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As part of pandemic preparedness, epidemiologists promote “containment strategies” designed to prevent community transmission. For coronavirus disease 2019 (COVID-19), countries like South Korea—an example of successful containment—had a coordinated governmental response, testing on a massive scale, and prompt contact tracing and quarantine.1 The first cases of South Korea’s COVID-19 outbreak were in mid-January; by late February, South Korea was testing more than 10 000 people daily and, as a result, cases peaked on February 28. Since April 5, 2020, no more than 53 new cases daily have occurred nationwide.1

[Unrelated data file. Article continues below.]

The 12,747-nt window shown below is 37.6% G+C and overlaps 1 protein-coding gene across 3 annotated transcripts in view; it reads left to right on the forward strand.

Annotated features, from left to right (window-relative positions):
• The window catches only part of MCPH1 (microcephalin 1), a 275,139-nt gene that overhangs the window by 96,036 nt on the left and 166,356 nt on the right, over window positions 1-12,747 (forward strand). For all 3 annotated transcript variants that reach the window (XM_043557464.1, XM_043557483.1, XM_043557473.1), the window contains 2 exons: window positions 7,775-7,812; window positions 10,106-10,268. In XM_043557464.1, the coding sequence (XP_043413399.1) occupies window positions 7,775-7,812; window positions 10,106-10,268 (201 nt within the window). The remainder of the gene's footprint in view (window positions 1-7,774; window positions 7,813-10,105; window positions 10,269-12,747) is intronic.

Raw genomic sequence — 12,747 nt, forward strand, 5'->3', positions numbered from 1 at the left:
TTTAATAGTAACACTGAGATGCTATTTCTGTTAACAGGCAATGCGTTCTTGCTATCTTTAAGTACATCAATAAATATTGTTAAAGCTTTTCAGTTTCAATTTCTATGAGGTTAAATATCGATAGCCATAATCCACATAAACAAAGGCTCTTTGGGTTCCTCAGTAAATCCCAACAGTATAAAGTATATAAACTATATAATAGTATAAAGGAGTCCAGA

When disease outpaces containment, countries rely on “mitigation strategies.” Countries like China, Italy, Spain, and the US moved from containment to mitigation, albeit at differing paces. Mitigation relies on nonpharmaceutical interventions such as hand hygiene, travel restrictions, school closures, and social distancing. While a blunt and inconvenient tool, social distancing has proven in pandemic influenza (in both 1918 and 2009) to reduce and delay peak attack rates and mortality.2,3
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Walensky RP, del Rio C. From Mitigation to Containment of the COVID-19 Pandemic: Putting the SARS-CoV-2 Genie Back in the Bottle. JAMA. 2020;323(19):1889–1890. doi:10.1001/jama.2020.6572
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